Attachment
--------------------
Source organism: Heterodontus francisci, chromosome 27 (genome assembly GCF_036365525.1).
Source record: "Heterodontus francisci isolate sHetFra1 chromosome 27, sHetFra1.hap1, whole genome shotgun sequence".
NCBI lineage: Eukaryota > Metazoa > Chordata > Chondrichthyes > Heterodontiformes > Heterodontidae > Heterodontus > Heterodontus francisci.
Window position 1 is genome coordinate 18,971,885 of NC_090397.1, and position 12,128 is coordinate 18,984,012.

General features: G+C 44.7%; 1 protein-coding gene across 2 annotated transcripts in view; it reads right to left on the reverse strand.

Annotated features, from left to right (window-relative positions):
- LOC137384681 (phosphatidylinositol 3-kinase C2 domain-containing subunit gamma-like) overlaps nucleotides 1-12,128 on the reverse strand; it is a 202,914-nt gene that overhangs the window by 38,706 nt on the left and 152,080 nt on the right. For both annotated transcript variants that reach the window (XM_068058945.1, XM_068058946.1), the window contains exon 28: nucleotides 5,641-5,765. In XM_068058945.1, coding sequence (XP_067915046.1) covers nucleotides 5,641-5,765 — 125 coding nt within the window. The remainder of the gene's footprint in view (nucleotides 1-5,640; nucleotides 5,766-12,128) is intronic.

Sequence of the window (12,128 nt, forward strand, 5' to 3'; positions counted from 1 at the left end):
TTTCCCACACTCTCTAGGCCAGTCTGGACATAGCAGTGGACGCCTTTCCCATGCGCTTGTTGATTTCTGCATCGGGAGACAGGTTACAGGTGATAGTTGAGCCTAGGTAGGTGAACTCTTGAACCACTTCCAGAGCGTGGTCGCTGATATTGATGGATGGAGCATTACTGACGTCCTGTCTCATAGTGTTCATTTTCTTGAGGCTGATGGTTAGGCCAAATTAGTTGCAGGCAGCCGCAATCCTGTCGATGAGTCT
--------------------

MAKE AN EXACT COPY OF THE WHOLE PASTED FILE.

Source organism: Heterodontus francisci, chromosome 27 (genome assembly GCF_036365525.1).
Source record: "Heterodontus francisci isolate sHetFra1 chromosome 27, sHetFra1.hap1, whole genome shotgun sequence".
NCBI lineage: Eukaryota > Metazoa > Chordata > Chondrichthyes > Heterodontiformes > Heterodontidae > Heterodontus > Heterodontus francisci.
Window position 1 is genome coordinate 18,971,885 of NC_090397.1, and position 12,128 is coordinate 18,984,012.

General features: G+C 44.7%; 1 protein-coding gene across 2 annotated transcripts in view; it reads right to left on the reverse strand.

Annotated features, from left to right (window-relative positions):
- LOC137384681 (phosphatidylinositol 3-kinase C2 domain-containing subunit gamma-like) overlaps nucleotides 1-12,128 on the reverse strand; it is a 202,914-nt gene that overhangs the window by 38,706 nt on the left and 152,080 nt on the right. For both annotated transcript variants that reach the window (XM_068058945.1, XM_068058946.1), the window contains exon 28: nucleotides 5,641-5,765. In XM_068058945.1, coding sequence (XP_067915046.1) covers nucleotides 5,641-5,765 — 125 coding nt within the window. The remainder of the gene's footprint in view (nucleotides 1-5,640; nucleotides 5,766-12,128) is intronic.

Sequence of the window (12,128 nt, forward strand, 5' to 3'; positions counted from 1 at the left end):
TTTCCCACACTCTCTAGGCCAGTCTGGACATAGCAGTGGACGCCTTTCCCATGCGCTTGTTGATTTCTGCATCGGGAGACAGGTTACAGGTGATAGTTGAGCCTAGGTAGGTGAACTCTTGAACCACTTCCAGAGCGTGGTCGCTGATATTGATGGATGGAGCATTACTGACGTCCTGTCTCATAGTGTTCATTTTCTTGAGGCTGATGGTTAGGCCAAATTAGTTGCAGGCAGCCGCAATCCTGTCGATGAGTCT